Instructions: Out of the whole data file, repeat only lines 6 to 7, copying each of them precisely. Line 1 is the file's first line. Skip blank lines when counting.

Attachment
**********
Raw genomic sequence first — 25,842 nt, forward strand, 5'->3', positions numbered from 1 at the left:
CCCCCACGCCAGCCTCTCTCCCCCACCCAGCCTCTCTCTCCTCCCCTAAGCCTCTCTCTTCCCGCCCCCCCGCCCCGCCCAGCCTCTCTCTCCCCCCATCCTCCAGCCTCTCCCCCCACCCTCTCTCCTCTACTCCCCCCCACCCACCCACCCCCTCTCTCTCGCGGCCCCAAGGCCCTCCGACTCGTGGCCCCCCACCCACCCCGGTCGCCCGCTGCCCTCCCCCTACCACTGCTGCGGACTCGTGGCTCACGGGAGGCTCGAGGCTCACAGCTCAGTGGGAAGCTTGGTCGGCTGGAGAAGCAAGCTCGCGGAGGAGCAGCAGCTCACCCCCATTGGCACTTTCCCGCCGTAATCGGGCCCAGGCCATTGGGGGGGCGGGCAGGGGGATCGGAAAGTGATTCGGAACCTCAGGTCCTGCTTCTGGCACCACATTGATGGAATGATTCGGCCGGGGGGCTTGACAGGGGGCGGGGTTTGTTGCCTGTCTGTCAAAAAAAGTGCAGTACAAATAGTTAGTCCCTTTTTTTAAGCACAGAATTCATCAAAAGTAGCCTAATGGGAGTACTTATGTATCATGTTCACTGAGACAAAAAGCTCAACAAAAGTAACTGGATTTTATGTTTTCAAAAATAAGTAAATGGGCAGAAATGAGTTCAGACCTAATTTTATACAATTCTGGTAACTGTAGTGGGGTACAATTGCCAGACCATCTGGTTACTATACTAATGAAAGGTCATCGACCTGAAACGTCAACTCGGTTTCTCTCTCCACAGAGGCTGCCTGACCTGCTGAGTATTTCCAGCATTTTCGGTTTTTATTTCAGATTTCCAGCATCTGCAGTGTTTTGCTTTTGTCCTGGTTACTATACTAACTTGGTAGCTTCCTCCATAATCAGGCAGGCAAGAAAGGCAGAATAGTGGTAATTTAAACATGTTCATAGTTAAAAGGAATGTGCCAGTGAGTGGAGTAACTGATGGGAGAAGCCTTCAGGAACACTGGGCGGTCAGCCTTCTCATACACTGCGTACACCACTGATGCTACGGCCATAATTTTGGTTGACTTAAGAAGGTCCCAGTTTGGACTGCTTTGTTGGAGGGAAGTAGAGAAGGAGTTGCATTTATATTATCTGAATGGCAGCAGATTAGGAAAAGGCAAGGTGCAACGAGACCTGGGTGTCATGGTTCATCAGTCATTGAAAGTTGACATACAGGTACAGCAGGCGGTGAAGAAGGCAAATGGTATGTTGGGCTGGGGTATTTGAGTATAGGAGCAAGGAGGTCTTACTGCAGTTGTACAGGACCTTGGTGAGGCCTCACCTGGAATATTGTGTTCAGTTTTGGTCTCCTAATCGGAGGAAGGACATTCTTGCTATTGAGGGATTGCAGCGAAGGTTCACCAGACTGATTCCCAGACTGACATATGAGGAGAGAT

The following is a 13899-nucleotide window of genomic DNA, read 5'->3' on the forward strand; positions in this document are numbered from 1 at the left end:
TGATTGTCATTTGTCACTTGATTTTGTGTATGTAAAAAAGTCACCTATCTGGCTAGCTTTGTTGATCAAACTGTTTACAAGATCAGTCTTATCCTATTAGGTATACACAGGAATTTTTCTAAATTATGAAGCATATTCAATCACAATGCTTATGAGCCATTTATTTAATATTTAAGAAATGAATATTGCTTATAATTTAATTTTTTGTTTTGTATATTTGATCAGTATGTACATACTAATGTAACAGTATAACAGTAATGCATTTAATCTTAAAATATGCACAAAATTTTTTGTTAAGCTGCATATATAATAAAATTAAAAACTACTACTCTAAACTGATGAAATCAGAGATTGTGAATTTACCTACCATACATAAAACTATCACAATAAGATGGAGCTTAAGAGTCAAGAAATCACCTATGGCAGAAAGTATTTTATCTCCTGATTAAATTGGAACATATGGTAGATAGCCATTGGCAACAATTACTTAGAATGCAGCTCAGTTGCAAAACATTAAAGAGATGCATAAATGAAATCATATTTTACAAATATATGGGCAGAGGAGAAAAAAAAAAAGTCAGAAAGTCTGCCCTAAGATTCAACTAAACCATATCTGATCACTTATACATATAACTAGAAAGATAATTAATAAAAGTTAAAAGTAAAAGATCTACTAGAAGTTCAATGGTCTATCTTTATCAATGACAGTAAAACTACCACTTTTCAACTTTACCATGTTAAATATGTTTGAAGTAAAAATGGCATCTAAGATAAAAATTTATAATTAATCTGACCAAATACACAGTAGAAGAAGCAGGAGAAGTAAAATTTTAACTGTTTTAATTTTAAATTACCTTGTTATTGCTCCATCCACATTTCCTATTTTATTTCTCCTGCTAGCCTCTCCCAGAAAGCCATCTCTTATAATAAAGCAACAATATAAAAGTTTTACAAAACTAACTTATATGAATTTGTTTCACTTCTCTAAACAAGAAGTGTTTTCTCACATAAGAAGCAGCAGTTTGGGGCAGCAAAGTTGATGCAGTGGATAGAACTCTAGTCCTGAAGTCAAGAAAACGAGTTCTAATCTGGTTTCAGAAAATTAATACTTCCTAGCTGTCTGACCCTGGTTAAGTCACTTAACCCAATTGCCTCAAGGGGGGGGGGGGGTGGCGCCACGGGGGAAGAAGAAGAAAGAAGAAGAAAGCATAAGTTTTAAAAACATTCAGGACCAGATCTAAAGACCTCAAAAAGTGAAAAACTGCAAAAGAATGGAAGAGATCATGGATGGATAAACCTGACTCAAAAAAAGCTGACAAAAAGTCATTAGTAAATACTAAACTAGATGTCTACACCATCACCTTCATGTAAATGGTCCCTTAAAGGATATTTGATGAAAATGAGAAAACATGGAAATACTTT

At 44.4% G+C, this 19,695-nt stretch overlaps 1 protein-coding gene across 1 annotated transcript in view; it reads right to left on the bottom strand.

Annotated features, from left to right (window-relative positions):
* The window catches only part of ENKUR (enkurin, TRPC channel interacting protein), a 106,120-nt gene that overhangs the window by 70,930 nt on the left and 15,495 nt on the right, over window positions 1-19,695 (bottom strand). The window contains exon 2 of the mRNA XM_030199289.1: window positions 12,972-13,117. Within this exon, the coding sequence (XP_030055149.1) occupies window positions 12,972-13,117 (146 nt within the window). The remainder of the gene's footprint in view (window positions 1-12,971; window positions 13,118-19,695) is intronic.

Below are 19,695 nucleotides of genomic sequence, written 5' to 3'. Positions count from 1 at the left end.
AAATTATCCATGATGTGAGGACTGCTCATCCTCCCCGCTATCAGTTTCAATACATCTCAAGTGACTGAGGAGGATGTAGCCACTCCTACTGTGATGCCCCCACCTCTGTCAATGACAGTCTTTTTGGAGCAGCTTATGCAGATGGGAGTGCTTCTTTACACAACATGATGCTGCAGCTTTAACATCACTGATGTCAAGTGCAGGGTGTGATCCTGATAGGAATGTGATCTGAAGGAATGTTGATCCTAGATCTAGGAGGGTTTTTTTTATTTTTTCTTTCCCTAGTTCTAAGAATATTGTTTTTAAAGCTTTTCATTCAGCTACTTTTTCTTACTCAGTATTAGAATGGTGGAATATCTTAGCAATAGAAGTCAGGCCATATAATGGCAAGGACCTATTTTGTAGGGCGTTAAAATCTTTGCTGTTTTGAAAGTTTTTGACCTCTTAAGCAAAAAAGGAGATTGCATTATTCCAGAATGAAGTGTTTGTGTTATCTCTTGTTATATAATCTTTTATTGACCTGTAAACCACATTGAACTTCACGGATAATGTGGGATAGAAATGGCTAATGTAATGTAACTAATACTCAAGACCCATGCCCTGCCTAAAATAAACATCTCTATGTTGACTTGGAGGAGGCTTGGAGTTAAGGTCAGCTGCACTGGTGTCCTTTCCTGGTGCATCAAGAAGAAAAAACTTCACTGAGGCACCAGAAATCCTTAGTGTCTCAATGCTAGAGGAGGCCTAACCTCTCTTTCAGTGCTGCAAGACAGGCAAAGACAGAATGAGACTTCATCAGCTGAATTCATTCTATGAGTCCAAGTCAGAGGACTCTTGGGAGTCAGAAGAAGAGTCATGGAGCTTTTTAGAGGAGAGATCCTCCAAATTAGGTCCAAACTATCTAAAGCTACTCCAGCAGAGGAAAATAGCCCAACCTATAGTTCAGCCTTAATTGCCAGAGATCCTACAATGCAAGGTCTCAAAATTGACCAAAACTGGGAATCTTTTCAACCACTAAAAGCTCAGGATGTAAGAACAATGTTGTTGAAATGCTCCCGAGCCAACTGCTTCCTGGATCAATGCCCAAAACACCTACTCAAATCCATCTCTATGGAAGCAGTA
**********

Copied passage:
Annotated features, from left to right (window-relative positions):
* The window catches only part of ENKUR (enkurin, TRPC channel interacting protein), a 106,120-nt gene that overhangs the window by 70,930 nt on the left and 15,495 nt on the right, over window positions 1-19,695 (bottom strand). The window contains exon 2 of the mRNA XM_030199289.1: window positions 12,972-13,117. Within this exon, the coding sequence (XP_030055149.1) occupies window positions 12,972-13,117 (146 nt within the window). The remainder of the gene's footprint in view (window positions 1-12,971; window positions 13,118-19,695) is intronic.